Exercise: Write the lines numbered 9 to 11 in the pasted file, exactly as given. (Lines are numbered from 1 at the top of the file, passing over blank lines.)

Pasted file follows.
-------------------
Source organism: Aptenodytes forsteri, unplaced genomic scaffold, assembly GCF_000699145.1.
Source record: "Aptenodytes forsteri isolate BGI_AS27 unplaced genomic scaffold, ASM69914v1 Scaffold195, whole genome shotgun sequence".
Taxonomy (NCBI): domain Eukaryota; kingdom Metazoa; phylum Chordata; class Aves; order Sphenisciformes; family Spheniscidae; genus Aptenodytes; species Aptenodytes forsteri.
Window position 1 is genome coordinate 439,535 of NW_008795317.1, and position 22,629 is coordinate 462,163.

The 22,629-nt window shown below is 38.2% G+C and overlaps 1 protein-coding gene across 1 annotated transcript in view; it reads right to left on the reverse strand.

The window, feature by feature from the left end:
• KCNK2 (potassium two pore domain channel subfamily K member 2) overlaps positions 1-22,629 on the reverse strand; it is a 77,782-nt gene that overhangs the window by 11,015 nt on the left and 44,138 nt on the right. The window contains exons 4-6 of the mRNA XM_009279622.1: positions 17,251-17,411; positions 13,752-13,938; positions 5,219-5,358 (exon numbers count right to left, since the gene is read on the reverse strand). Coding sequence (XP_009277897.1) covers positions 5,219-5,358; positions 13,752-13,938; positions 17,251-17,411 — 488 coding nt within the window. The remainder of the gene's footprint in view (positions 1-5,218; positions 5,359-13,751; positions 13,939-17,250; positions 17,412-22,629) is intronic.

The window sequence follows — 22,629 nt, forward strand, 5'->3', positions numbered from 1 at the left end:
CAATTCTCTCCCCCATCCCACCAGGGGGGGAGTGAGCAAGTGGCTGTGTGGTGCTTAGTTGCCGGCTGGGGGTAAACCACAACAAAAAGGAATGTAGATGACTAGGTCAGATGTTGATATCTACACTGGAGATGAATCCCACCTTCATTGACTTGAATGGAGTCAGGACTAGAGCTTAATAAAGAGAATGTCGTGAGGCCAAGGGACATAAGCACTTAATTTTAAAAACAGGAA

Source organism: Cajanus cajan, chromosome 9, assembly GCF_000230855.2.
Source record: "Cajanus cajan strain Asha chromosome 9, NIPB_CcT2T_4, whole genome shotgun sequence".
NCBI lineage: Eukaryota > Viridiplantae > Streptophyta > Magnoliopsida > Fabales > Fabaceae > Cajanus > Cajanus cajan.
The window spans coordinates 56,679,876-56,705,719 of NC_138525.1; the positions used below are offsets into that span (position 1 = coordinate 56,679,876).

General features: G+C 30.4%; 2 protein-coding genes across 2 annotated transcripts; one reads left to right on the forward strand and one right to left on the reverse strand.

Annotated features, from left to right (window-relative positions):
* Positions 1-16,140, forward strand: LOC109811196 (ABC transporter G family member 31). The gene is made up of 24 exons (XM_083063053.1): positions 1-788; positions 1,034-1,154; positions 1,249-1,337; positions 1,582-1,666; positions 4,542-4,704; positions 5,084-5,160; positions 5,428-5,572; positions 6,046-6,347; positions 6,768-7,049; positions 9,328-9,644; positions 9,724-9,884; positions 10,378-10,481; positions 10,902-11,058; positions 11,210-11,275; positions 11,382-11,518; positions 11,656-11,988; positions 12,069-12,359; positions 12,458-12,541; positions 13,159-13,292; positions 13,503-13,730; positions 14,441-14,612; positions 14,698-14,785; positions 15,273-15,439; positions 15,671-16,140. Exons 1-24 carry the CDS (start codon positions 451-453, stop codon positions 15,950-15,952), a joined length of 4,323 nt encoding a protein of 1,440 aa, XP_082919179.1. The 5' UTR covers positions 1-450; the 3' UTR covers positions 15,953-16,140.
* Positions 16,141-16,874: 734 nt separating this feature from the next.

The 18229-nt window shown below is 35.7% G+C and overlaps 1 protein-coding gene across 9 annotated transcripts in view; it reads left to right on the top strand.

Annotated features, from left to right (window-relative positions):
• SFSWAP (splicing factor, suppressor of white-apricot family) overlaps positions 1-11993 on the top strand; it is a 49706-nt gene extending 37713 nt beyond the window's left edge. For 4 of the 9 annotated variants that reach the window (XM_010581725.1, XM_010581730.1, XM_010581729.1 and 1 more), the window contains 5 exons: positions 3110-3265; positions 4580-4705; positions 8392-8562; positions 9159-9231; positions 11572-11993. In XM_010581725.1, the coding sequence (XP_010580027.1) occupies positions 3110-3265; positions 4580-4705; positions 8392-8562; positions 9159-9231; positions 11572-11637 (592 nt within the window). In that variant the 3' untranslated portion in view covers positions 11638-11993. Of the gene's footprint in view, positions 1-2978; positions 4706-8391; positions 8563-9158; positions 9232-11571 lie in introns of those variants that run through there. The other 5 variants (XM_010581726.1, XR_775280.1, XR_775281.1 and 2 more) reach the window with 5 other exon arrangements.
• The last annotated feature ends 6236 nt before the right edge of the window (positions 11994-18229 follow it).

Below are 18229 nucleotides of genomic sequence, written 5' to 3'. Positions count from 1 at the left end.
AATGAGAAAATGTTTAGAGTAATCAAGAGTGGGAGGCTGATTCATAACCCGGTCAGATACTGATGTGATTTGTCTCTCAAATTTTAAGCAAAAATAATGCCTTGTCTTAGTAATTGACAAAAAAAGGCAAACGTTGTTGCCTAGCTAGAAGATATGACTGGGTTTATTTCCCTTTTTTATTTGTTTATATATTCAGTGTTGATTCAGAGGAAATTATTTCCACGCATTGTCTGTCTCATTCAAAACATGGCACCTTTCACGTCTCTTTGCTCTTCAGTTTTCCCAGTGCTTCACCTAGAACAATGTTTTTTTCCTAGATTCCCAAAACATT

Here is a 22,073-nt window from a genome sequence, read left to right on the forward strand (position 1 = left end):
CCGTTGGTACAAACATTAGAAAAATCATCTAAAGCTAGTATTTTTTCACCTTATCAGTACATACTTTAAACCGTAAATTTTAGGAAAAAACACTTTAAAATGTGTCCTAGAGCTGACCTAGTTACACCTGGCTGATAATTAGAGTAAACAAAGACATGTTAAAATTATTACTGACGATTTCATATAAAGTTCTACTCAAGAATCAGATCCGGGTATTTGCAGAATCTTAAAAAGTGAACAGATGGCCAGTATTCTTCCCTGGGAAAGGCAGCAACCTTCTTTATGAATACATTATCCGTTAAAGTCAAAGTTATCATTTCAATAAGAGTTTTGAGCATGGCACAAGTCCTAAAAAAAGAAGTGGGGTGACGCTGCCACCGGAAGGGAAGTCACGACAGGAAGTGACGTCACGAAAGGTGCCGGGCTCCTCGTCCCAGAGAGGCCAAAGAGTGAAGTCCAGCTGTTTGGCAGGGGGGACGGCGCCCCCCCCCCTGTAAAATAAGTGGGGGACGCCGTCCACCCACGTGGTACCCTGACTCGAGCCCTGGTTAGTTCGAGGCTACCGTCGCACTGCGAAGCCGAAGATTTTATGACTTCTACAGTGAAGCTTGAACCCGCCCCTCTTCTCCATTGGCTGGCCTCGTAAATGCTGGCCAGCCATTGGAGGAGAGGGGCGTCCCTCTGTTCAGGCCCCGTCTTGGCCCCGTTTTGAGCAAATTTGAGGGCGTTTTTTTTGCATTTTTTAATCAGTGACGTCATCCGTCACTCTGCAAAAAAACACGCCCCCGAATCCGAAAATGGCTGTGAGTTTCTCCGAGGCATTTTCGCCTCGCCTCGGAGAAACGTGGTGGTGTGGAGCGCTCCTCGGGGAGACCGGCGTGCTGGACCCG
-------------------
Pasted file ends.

CAATTCTCTCCCCCATCCCACCAGGGGGGGAGTGAGCAAGTGGCTGTGTGGTGCTTAGTTGCCGGCTGGGGGTAAACCACAACAAAAAGGAATGTAGATGACTAGGTCAGATGTTGATATCTACACTGGAGATGAATCCCACCTTCATTGACTTGAATGGAGTCAGGACTAGAGCTTAATAAAGAGAATGTCGTGAGGCCAAGGGACATAAGCACTTAATTTTAAAAACAGGAA

Source organism: Cajanus cajan, chromosome 9, assembly GCF_000230855.2.
Source record: "Cajanus cajan strain Asha chromosome 9, NIPB_CcT2T_4, whole genome shotgun sequence".